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Carrying on from where I left off on Ojika Island, I made my way to Nozaki Island (Nozakijima) just 30 minutes away by ferry. Despite being closer to the main island of Kyushu, Nozakijima is definitely much more rural and backwards compared to Ojika. In fact, the island currently has a population of one (yes one!), a single truck, one vending machine and lots of ruins.
Nozakijima has almost been taken over by Mother Nature. Its wild and untamed landscape, and ruins of dwellings gave me the feeling of being in a dsytopian future. Entering the ruins is prohibited as they are private property and no one knows how stable the foundations are, so all I could do was peep in from the ouside and wondering what life was like for the people living there.
I was told before going to Nozakijima that the island holds special power and is where miracles were said to occur. Being there, I could understand the draw and fell head over heels in love with it not long after setting foot on the island. Nozakijima felt wild and desolated yet imbued with the residual feeling of longing and belonging of the people who once resided on the island. Wild boars and as many as 400 wild deer roam the island, and snakes, including some poisonous ones can be found there too.
The main tourist attraction on the island is the former Nokubi Church (Kyu Nokubi Kyokai) in the middle of the island. The brick church with stained glass windows and its surrounding villages (which are in ruins) have been nominated for UNESCO World Heritage status. Completed in 1908, the former Nokubi Church was built with the sweat and tears of the Christians living on Nozakijima. In order to raise money for the construction of the church, the parish cut back on meals and sold their catch. It is said that every cent owed, which was 3000 yen then (that amount works out to be around two hundred million yen in today's currency value), was paid back in full by the time construction was finished.
The church is now open between 9:00 and 14:00 daily to visitors and those would want to enter the church will have to take the first ferry to Nozakijima. Note that photography is not permitted inside the church and shoes and hats have to be removed before entering.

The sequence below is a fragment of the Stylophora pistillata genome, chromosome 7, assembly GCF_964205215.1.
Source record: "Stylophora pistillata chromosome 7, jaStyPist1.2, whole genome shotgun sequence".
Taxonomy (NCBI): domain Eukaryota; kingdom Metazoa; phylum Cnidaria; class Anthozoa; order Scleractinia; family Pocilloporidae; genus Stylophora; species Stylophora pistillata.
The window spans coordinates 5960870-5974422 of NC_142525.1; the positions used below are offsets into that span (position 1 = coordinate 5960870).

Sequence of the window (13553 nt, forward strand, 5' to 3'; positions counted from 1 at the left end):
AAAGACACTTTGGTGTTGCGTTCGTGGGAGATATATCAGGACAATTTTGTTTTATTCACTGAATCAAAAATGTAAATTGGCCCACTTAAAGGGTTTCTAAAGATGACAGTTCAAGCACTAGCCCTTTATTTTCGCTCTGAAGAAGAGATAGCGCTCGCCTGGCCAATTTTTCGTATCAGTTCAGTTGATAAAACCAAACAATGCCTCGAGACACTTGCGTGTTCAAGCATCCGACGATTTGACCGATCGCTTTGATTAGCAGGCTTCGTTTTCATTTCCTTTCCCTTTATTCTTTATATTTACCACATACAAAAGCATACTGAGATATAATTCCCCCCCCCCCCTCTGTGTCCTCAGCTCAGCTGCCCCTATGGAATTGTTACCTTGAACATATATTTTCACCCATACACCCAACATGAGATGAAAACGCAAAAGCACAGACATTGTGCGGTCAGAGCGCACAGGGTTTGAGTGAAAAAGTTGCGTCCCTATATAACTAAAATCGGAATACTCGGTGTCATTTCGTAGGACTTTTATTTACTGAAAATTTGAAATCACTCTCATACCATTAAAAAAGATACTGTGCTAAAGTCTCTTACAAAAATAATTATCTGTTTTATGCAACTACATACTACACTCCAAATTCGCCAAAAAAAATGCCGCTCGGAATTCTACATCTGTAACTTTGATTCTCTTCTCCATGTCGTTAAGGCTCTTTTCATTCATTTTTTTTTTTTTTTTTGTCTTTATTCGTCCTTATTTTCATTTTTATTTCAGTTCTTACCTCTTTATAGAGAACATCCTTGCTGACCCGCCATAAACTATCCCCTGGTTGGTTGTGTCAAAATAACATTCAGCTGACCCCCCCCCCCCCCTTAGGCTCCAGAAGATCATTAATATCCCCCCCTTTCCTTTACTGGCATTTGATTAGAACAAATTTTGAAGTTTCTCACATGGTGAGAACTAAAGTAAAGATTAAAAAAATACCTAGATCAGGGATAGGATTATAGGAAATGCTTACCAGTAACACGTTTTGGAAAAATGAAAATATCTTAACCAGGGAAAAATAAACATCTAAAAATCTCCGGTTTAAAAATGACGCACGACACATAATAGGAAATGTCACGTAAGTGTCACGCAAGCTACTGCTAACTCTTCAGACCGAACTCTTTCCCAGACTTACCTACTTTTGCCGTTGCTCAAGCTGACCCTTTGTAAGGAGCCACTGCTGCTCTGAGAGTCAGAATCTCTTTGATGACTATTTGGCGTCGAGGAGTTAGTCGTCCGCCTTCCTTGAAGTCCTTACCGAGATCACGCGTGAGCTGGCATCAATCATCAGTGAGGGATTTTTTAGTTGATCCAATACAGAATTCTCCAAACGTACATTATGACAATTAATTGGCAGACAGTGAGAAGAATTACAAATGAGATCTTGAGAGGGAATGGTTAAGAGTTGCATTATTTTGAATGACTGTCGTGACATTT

I took the morning ferry from Ojika Island for Nozakijima and arrived there about 30 minutes later. Attendance is taken and visitors are required to attend a short briefing at the visitor center before being let loose. The short briefing explains the potential dangers of the island: there are few guardrails, so look where you are going; cautions about the wild animals and reptiles, so look where you tread; do not veer off main trails; the attractions that do not require guides are the church, beach and the savannah; location of toilets; and finally a reminder for visitors to remember to take home all their rubbish.
If all you wanted was to have a general overview of the island and the church, then taking the morning boat there and coming back in the afternoon would be sufficient. It takes about 20 to 30 minutes to walk from the harbour to the church in the middle of the island, leaving for ample time to look around other parts or a splash at the beach.
The schoolhouse offers basic accomodation and shared toilets, and is also the only other place on the island to have toilets aside from the visitor center by the harbour. The only vending machine on Nozakijima can also be found inside the schoolhouse. Visitors who are done exploring the island early can rest in the schoolhouse before the return boat arrives. Note that there are no shops nor restaurants on the island and you will have to bring your own food to Nozakijima. There is a kitchen in the schoolhouse which is available for use and a small fee is charged for those who are not staying the night.
To kick off my trip to the island, I first headed to the area north of the visitor center, nicknamed the Savannah, and found myself surrounded by a vast grassland and misshapened trees. With no natural barrier against the strong coastal wind, the trees have been bent to form funny flat tops. Herds of deer can also be found there, but they are mostly wary of humans and would bound away before you even get close. I was advised not to wander too far off on my own as there are no protective railing at the edge of the savannah and there was a risk of losing my footing stepping on loose soil and rocks.